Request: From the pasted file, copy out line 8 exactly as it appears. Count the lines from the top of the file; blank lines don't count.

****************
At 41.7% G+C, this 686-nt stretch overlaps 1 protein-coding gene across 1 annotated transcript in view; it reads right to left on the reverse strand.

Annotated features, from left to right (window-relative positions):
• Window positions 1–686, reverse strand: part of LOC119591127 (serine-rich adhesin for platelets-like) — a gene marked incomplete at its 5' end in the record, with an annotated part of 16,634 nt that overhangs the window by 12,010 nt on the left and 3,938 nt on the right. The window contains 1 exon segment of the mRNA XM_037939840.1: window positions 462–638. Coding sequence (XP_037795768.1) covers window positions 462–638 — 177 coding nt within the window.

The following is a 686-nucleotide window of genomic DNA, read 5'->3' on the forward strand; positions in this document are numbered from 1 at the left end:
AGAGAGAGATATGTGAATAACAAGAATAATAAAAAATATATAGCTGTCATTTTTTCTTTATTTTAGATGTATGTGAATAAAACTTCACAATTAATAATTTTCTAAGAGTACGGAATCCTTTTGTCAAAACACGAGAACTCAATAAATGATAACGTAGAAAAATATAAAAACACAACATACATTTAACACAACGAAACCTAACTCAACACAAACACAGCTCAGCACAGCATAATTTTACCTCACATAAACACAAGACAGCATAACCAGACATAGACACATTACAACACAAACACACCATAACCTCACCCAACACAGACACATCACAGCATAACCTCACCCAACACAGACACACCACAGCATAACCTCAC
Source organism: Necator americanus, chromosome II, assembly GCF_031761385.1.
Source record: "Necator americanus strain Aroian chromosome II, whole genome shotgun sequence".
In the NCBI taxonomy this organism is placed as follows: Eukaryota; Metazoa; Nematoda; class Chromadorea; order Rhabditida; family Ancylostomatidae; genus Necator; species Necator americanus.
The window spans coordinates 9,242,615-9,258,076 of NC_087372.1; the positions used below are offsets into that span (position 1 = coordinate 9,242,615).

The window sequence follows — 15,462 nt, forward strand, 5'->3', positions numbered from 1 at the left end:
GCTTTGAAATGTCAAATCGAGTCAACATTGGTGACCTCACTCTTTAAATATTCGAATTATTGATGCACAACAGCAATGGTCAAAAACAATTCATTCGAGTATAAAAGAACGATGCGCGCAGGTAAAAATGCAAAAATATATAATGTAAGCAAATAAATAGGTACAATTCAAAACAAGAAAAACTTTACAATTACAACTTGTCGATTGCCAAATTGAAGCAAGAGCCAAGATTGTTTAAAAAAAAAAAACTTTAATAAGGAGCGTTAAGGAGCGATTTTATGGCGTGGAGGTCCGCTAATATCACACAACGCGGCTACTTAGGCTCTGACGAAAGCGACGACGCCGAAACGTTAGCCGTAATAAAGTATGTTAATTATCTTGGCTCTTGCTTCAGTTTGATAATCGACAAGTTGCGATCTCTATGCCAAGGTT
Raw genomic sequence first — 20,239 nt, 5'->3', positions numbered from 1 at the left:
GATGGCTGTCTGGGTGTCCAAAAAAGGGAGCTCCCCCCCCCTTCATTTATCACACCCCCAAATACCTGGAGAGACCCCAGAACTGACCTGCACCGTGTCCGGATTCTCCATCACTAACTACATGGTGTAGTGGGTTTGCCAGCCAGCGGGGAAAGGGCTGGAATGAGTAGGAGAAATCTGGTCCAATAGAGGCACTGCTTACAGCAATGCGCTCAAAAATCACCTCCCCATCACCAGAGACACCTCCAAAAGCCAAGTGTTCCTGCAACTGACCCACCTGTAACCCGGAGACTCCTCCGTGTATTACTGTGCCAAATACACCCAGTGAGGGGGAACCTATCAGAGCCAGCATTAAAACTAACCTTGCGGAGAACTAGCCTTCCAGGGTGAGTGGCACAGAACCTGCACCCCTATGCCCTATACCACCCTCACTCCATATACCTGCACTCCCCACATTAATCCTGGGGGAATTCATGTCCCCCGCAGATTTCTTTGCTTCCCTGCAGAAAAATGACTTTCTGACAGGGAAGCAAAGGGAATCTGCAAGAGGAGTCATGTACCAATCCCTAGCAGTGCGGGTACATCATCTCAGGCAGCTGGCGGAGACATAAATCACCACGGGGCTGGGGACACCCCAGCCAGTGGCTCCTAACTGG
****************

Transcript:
In the NCBI taxonomy this organism is placed as follows: Eukaryota; Metazoa; Nematoda; class Chromadorea; order Rhabditida; family Ancylostomatidae; genus Necator; species Necator americanus.